Cette publication ne fait pas partie de la bibliothèque YouScribe
Elle est disponible uniquement à l'achat (la librairie de YouScribe)
Achetez pour : 6,99 € Lire un extrait


Format(s) : EPUB

sans DRM

Justine Mckeen, Bottle Throttle

80 pages
Justine is back! She’s worried about what plastic is doing to the environment and to her classmates, so she sets out to ban bottled water school-wide. The only problem is, the new principal, Dr. Proctor, isn’t on board. Justine will have to convince him and persuade her classmates if Project Bottle Throttle is going to succeed!Justine McKeen, Bottle Throttle is the seventh book in the popular Justine McKeen series.
Voir plus Voir moins

Vous aimerez aussi

Sigmund Brouwer illustrated byDave Whamond
Sigmund Brouwer illustrated byDave Whamond
To all the students at schools who don’t use bottled water!
Text copyright ©2016Sigmund Brouwer Illustrations copyright ©2016Dave Whamond All rights reserved. No part of this publication may be reproduced or transmitted in any form or by any means, electronic or mechanical, including photocopying, recording or by any information storage and retrieval system now known or to be invented, without permission in writing from the publisher.
Library and Archives Canada Cataloguing in Publication Brouwer, Sigmund,1959–, author Justine McKeen, bottle throttle / Sigmund Brouwer; illustrated by Dave Whamond. (Orca echoes)
Issued in print and electronic formats. isbn 9781459807310(pbk.).—isbn 9781459810419(pdf).— isbn 9781459810426(epub)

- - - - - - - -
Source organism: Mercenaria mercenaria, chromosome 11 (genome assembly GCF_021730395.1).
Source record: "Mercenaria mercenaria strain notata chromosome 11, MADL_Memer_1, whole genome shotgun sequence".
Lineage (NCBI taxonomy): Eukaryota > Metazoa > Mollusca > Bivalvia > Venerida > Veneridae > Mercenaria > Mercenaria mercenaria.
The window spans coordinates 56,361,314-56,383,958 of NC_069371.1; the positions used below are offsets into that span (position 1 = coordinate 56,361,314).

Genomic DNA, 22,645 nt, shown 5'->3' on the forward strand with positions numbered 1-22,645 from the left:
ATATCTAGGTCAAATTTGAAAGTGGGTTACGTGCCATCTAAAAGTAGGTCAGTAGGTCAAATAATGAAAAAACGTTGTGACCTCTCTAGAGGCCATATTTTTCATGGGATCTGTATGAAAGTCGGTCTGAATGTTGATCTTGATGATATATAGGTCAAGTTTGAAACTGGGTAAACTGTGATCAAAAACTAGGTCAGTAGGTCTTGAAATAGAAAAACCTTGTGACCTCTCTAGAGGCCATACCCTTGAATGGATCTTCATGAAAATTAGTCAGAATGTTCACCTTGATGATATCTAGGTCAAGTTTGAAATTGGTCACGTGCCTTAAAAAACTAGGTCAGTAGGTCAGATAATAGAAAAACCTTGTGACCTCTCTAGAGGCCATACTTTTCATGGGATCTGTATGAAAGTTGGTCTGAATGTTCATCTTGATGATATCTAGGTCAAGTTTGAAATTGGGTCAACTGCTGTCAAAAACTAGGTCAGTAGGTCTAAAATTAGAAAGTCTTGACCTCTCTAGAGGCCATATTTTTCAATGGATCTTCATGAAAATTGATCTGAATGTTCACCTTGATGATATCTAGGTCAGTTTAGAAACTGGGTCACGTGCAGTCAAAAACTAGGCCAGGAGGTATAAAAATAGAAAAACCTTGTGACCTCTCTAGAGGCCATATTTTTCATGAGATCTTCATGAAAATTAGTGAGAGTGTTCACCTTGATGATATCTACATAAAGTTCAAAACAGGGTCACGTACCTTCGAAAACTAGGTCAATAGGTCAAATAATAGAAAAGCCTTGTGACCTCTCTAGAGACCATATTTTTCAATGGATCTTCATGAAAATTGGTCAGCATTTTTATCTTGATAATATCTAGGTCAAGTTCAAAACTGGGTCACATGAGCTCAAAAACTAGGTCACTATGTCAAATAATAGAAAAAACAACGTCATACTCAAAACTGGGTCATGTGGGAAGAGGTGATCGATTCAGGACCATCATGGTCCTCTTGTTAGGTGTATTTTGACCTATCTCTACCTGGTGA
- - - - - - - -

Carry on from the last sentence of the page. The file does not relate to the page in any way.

I. Whamond, Dave, illustrator II. Title. III. Series: Orca echoes ps8553.r68467j873 2016jc813'.54 c2015904510x c20159045118
First published in the United States,2016Library of Congress Control Number:2015944496
Summary: In this early chapter book, the seventh installment in the Justine McKeen series, Justine sets out to ban bottled water from her school.
Orca Book Publishers gratefully acknowledges the support for its publishing programs provided by the following agencies: the Government of Canada through the Canada Book Fund and the Canada Council for the Arts, and the Province of British Columbia through the BC Arts Council and the Book Publishing Tax Credit.
Cover artwork and interior illustrations by Dave Whamond Author photo by Reba Baskett
orca book publishers www.orcabook.com
Printed and bound in Canada.
Chapter One
As usual, Justine met her friends for lunch in the school cafeteria. She set her backpack on the floor. She pulled out her lunch box and a bottled water that she had marked with a felttip pen. The words on the plastic bottle said DO NOT OPEN. Then Justine took her seat and said hello to her friends—Michael, Safdar and Jimmy Blatzo. Their other friend, Savannah Blue, had just moved away